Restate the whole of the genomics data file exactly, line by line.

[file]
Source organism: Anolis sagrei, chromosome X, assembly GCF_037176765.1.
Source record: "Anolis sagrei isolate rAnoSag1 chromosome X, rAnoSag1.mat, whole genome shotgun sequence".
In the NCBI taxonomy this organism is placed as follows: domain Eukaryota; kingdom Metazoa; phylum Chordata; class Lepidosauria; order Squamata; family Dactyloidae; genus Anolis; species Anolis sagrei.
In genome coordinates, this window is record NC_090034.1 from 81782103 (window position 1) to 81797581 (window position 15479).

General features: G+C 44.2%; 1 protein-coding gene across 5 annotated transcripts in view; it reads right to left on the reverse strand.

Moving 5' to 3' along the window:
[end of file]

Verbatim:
Source organism: Anolis sagrei, chromosome X, assembly GCF_037176765.1.
Source record: "Anolis sagrei isolate rAnoSag1 chromosome X, rAnoSag1.mat, whole genome shotgun sequence".
In the NCBI taxonomy this organism is placed as follows: domain Eukaryota; kingdom Metazoa; phylum Chordata; class Lepidosauria; order Squamata; family Dactyloidae; genus Anolis; species Anolis sagrei.
In genome coordinates, this window is record NC_090034.1 from 81782103 (window position 1) to 81797581 (window position 15479).

General features: G+C 44.2%; 1 protein-coding gene across 5 annotated transcripts in view; it reads right to left on the reverse strand.

Moving 5' to 3' along the window: